A creamy mug of cocoa is not generally considered good for us, but new research suggests the indulgent winter warmer could temporarily boost intelligence.
Cocoa is rich in antioxidants called flavanols, which have long been known to have a positive effect on the heart.
To better understand how the nutrients affect the brain, scientists from the University of Birmingham analysed 18 healthy men after they were exposed to raised – but still safe – carbon dioxide levels, which reduces circulation to the vital organ.
The men were then asked to complete complex cognitive tests. Those who drank flavanol-rich cocoa beforehand performed significantly better and around 11% faster.
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“We used cocoa in our experiment, but flavanols are extremely common in a wide range of fruit and vegetables,” said lead author Dr Catarina Rendeiro.
Grapes, apples, tea and berries are also particularly rich in the nutrients, which have been shown to help lower blood pressure, improve blood flow, prevent clots and fight cell damage.
“By better understanding the cognitive benefits of eating these food groups, as well as the wider cardiovascular benefits, we can offer improved guidance to people about how to make the most of their dietary choices,” said Dr Rendeiro.
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The scientists looked at 18 men aged 18 to 40. As part of a standard experiment to challenge the brain’s circulation, the men breathed in 5% carbon dioxide – around 100 times the gas’ air concentration.
This produces an effect called hypercapnia, a build-up of carbon dioxide in the bloodstream. Feeling disorientated and unfocused are mild side effects of the condition.
A technique called non-invasive near-infrared spectroscopy used light to reveal how the men’s blood oxygen levels changed.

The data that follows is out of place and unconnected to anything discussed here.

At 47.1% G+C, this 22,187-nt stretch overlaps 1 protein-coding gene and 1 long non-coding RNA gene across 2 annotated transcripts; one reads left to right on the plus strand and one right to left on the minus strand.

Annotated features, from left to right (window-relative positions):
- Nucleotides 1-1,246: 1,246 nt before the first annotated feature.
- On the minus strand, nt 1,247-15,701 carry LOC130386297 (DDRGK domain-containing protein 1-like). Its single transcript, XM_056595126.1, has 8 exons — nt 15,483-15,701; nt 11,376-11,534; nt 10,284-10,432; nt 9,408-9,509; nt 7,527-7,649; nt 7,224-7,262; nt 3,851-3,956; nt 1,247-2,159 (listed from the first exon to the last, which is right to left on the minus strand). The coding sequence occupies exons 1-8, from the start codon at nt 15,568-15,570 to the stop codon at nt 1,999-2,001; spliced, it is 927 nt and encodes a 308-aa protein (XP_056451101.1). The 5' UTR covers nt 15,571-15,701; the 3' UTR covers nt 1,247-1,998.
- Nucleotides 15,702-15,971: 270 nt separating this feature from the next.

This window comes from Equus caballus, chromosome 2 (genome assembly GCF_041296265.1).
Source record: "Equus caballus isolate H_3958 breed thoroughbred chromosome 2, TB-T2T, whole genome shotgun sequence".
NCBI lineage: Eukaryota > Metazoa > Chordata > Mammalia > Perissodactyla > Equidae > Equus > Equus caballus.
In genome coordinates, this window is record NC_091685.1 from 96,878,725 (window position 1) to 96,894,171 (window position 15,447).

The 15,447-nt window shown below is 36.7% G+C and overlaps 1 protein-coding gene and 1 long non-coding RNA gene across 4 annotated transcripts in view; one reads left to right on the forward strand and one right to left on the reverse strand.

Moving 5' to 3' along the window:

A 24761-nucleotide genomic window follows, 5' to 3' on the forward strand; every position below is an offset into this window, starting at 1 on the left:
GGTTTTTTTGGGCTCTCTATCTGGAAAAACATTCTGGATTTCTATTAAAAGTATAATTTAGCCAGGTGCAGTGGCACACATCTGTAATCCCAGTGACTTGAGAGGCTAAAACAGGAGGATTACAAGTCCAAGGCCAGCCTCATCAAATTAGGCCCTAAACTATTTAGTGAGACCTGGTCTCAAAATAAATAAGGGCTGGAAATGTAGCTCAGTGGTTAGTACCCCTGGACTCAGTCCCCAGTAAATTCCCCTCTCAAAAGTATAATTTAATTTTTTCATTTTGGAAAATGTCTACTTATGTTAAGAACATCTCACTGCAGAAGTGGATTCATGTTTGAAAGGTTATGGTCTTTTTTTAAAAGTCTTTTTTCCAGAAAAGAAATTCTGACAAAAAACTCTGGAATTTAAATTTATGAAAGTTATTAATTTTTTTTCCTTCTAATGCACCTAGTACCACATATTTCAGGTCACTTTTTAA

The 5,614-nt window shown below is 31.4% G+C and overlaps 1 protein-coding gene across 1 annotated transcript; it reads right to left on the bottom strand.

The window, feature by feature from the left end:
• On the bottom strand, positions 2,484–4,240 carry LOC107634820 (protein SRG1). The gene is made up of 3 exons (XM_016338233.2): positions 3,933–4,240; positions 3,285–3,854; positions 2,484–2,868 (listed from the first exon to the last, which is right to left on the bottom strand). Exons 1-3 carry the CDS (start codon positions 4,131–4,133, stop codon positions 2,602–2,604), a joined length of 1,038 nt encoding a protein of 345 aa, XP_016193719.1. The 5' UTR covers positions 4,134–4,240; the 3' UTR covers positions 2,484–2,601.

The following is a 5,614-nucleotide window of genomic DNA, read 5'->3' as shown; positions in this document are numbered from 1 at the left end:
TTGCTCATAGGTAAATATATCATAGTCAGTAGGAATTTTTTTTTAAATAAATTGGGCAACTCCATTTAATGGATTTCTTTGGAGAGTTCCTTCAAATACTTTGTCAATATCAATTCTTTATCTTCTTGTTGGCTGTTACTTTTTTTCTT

After breathing in the elevated carbon dioxide, the men completed progressively more difficult cognitive assessments.
The experiment was carried out twice. On one occasion, the men drank flavanol-rich cocoa before having their brain circulation challenged. It is unclear what other ingredients, like sugar, the drink contained.
Results, published in the journal Scientific Reports, revealed the men who consumed the flavanol-rich cocoa had up to three times higher blood oxygen levels than those who went without.
When it came to the cognitive tests, the men who drank the cocoa performed significantly better and faster on the complex tests.
“Our results showed a clear benefit for the participants taking the flavanol-enriched drink, but only when the task became sufficiently complicated,” said Dr Rendeiro.
“We can link this with our results on improved blood oxygenation.
“If you’re being challenged more, your brain needs improved blood oxygen levels to manage that challenge.
“It also further suggests flavanols might be particularly beneficial during cognitively demanding tasks.”
A subgroup of the men who had high levels of oxygen in their brain at the start did not benefit at all from the flavanol-rich drink.
“This may indicate some individuals, that perhaps are already very fit, have little room for further improvement,” said Dr Rendeiro.
“The small group of participants who did not react to the flavanol gives us additional evidence to confirm the link between increased brain blood oxygenation and cognitive ability.”
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